But doesnt the coming of Christ change and cancel all of this Old Testament structure of law and harsh penalties? No, it does not I He corrected the mistake of those who might get that impression, “Think not that I am come to destroy the law, or the prophets: I am not come to destroy, but to fulfill. For verily I say unto you, Till heaven and earth pass, one jot or one tittle shall in no wise pass from the law, till all be fulfilled” (Matt. 5:17, 18). Christ’s whole work of saving us was not done by the way of destroying the law (as many right down to the present would like to portray it) but by the way of fulfilling it! Therefore He, far from condemning the laws and their enforcement even by imperfect human governments, acknowledged the divine authority of those governments and even willingly submitted Himself to the death penalty in order to become our Savior. He told Pilate, the governor, “Thou couldest have no power at all against me except it were given thee from above . . .” John 19:11). Behind the earthly governors and governments there was the decree of God, “The wages of sin is death!(Rom. 6:23; Gen. 2:17). Christ, by dying as our Substitute under the condemnation of the law, “redeemed us from the curse of the law, being made a curse for us: for it is written, Cursed is everyone that hangeth on a tree” (Gal. 3:13; Deut. 21:23). We ought to observe that the current trend, promoted especially by religious leaders, to get rid of the whole idea of law with stern penalties, including the death penalty, as old superstitions and relics of barbarism, really shows a complete lack of appreciation for what Christ came to be and do as our Savior. That the liberals who have always hated the idea of sin and atonement endorse this movement is not surprising. Can an orthodox Christian who sees what is really happening support this kind of “humanitarianism”?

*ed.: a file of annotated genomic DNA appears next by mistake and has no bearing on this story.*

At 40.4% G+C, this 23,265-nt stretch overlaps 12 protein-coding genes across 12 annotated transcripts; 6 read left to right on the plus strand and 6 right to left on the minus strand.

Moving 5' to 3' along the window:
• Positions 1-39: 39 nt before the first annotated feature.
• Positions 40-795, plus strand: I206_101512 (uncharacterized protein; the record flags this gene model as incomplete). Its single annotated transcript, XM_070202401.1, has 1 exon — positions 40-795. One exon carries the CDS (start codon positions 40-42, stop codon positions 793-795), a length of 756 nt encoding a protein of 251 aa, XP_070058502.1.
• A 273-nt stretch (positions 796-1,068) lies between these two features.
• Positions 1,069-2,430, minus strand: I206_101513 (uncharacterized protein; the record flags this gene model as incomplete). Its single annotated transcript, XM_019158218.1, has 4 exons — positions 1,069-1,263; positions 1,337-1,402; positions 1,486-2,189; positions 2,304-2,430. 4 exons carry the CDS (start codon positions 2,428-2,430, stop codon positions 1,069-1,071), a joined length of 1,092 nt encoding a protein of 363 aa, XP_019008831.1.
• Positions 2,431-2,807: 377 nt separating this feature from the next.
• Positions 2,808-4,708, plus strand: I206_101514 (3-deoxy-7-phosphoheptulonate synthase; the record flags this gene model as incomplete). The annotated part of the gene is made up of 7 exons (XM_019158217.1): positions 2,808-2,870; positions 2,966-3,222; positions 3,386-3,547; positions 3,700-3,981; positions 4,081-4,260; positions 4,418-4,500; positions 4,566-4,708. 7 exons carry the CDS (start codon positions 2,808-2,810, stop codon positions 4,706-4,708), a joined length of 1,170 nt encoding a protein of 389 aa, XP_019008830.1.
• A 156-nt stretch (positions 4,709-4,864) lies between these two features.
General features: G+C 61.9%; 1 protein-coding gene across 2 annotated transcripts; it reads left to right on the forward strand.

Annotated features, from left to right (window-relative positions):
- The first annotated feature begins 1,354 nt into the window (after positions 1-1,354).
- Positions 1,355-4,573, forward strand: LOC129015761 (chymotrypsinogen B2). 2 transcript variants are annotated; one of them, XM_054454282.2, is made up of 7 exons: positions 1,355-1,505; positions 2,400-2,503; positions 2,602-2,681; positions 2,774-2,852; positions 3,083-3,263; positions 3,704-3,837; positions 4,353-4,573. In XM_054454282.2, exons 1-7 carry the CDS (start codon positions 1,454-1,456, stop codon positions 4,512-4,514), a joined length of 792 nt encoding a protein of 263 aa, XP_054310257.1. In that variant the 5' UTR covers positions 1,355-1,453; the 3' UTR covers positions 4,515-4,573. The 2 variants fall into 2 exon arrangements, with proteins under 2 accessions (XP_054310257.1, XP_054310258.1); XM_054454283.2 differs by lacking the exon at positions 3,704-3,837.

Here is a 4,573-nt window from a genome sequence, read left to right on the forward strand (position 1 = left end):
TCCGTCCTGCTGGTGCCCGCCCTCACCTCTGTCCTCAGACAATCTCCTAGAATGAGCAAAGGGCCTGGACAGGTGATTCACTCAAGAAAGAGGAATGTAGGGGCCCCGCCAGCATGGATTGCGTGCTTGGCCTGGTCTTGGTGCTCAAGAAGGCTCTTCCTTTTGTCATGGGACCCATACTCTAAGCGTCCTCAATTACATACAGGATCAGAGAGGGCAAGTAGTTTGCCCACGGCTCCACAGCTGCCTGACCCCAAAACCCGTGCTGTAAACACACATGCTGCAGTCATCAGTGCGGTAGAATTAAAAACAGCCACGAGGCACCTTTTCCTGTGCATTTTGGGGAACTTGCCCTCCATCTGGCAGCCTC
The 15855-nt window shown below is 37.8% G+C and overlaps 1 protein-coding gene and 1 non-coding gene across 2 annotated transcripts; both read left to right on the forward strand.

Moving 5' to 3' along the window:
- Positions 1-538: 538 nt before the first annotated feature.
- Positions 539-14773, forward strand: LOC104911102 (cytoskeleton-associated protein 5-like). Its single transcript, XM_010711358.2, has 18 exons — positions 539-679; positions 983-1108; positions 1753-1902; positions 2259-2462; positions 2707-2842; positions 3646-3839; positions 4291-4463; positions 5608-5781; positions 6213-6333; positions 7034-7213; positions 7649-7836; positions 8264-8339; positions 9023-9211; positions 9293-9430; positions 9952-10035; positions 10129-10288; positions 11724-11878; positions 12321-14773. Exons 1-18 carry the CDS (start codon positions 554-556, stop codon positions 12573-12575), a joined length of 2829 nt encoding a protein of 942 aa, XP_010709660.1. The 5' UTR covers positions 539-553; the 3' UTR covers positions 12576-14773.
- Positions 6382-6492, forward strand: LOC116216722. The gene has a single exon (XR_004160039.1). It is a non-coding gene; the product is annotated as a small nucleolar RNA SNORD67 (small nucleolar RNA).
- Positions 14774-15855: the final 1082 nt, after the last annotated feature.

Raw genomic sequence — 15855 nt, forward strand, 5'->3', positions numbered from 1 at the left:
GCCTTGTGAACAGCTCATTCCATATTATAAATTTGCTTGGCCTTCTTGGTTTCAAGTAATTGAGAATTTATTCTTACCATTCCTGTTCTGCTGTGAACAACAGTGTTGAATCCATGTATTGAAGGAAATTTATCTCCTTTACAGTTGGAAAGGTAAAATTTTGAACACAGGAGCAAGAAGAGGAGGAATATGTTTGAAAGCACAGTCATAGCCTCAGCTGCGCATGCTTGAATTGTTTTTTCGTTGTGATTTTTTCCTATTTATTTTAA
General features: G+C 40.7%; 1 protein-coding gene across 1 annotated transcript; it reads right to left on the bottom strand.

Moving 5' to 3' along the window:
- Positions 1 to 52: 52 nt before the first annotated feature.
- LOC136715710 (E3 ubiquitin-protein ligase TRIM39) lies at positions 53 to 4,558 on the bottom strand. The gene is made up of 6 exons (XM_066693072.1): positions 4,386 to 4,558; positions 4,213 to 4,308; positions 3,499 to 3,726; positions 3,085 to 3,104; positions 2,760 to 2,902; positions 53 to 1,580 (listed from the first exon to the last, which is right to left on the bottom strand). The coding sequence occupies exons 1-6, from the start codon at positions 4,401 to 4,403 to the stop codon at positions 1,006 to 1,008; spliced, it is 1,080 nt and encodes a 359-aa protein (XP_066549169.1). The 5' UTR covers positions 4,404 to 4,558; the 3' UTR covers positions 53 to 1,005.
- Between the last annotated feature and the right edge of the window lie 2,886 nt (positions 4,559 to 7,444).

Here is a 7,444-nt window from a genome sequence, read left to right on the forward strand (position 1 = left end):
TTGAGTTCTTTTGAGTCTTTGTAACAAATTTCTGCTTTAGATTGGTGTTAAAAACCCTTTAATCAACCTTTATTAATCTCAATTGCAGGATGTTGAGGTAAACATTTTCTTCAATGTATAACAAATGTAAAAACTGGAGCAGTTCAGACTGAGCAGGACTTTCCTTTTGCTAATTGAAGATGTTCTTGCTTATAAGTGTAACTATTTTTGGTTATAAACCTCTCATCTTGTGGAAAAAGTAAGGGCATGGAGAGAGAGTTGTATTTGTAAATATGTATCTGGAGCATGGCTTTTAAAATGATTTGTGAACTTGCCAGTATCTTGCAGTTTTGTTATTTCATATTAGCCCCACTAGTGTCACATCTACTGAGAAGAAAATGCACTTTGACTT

Must We Not Love Our Enemies?